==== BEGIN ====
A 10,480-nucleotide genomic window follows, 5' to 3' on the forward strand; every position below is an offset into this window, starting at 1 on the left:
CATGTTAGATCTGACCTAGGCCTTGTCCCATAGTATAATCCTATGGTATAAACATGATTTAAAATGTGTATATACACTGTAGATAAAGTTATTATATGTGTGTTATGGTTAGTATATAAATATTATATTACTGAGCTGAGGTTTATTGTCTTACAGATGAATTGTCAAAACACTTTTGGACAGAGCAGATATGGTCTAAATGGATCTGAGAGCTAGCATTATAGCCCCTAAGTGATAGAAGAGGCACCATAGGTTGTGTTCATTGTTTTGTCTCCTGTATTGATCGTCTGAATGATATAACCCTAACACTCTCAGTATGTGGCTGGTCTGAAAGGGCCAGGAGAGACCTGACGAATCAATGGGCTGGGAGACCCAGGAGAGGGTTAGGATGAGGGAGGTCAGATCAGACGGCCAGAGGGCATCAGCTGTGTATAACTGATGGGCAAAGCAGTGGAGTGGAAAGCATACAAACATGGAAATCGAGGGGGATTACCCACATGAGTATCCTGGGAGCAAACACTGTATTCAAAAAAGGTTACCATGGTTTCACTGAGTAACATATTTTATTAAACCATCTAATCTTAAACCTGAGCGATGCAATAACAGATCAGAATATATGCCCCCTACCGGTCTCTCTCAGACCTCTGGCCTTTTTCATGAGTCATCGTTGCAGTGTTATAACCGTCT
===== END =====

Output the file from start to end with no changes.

A 10,480-nucleotide genomic window follows, 5' to 3' on the forward strand; every position below is an offset into this window, starting at 1 on the left:
CATGTTAGATCTGACCTAGGCCTTGTCCCATAGTATAATCCTATGGTATAAACATGATTTAAAATGTGTATATACACTGTAGATAAAGTTATTATATGTGTGTTATGGTTAGTATATAAATATTATATTACTGAGCTGAGGTTTATTGTCTTACAGATGAATTGTCAAAACACTTTTGGACAGAGCAGATATGGTCTAAATGGATCTGAGAGCTAGCATTATAGCCCCTAAGTGATAGAAGAGGCACCATAGGTTGTGTTCATTGTTTTGTCTCCTGTATTGATCGTCTGAATGATATAACCCTAACACTCTCAGTATGTGGCTGGTCTGAAAGGGCCAGGAGAGACCTGACGAATCAATGGGCTGGGAGACCCAGGAGAGGGTTAGGATGAGGGAGGTCAGATCAGACGGCCAGAGGGCATCAGCTGTGTATAACTGATGGGCAAAGCAGTGGAGTGGAAAGCATACAAACATGGAAATCGAGGGGGATTACCCACATGAGTATCCTGGGAGCAAACACTGTATTCAAAAAAGGTTACCATGGTTTCACTGAGTAACATATTTTATTAAACCATCTAATCTTAAACCTGAGCGATGCAATAACAGATCAGAATATATGCCCCCTACCGGTCTCTCTCAGACCTCTGGCCTTTTTCATGAGTCATCGTTGCAGTGTTATAACCGTCT